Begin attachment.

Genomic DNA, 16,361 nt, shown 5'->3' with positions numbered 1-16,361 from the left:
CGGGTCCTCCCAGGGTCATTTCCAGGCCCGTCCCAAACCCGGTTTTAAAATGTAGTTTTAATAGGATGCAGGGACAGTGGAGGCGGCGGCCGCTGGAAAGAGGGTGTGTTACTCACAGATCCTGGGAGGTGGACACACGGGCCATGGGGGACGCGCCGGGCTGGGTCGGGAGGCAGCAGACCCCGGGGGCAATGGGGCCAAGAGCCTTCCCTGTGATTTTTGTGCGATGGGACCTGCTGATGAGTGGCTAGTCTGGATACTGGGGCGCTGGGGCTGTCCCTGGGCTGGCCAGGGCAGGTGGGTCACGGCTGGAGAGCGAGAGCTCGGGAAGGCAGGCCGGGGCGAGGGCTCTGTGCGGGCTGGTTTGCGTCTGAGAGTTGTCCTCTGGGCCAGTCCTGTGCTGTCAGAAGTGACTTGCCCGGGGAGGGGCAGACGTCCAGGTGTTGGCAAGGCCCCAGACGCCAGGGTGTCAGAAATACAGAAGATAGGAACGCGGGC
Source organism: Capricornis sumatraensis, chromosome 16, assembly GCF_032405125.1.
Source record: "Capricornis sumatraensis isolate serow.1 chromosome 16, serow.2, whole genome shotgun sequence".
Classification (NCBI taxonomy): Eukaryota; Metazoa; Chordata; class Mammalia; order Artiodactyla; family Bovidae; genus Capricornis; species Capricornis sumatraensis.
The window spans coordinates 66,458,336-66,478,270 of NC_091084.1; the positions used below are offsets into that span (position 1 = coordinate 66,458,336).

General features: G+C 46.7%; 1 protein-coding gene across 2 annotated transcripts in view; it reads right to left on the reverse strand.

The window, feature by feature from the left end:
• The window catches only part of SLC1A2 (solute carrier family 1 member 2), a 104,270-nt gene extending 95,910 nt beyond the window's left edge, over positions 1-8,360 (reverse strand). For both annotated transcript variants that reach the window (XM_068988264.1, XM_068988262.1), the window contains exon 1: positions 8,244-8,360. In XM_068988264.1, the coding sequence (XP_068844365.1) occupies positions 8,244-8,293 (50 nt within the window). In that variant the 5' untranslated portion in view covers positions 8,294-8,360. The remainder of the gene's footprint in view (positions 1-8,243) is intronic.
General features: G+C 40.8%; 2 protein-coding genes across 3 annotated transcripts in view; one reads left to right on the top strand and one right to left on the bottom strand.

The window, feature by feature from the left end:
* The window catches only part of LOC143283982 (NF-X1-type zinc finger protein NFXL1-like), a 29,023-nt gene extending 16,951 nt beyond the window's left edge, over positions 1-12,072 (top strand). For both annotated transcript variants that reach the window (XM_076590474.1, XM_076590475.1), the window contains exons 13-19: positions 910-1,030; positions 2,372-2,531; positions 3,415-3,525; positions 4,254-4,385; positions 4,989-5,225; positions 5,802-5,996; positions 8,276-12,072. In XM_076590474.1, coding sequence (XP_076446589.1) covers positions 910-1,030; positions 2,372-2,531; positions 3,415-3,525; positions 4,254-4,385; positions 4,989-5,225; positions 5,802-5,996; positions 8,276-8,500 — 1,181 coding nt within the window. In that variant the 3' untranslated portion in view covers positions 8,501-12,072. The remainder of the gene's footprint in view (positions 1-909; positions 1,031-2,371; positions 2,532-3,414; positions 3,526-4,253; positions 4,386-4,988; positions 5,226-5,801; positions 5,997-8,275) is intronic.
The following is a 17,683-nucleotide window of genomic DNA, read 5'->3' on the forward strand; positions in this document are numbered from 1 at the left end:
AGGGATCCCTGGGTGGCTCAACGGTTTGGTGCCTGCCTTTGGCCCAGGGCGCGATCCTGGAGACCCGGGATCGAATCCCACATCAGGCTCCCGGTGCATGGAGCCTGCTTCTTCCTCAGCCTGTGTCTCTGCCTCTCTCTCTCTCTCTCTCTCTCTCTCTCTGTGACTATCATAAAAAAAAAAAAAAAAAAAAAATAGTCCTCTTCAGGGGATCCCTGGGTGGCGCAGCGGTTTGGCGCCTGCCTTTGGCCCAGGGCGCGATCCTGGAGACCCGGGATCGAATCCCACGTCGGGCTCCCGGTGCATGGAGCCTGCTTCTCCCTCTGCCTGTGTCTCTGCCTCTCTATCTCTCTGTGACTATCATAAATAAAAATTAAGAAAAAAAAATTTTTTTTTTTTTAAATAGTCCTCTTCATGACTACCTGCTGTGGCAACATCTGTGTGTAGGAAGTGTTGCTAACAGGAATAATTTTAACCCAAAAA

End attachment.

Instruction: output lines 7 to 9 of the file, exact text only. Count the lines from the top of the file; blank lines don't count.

General features: G+C 46.7%; 1 protein-coding gene across 2 annotated transcripts in view; it reads right to left on the reverse strand.

The window, feature by feature from the left end:
• The window catches only part of SLC1A2 (solute carrier family 1 member 2), a 104,270-nt gene extending 95,910 nt beyond the window's left edge, over positions 1-8,360 (reverse strand). For both annotated transcript variants that reach the window (XM_068988264.1, XM_068988262.1), the window contains exon 1: positions 8,244-8,360. In XM_068988264.1, the coding sequence (XP_068844365.1) occupies positions 8,244-8,293 (50 nt within the window). In that variant the 5' untranslated portion in view covers positions 8,294-8,360. The remainder of the gene's footprint in view (positions 1-8,243) is intronic.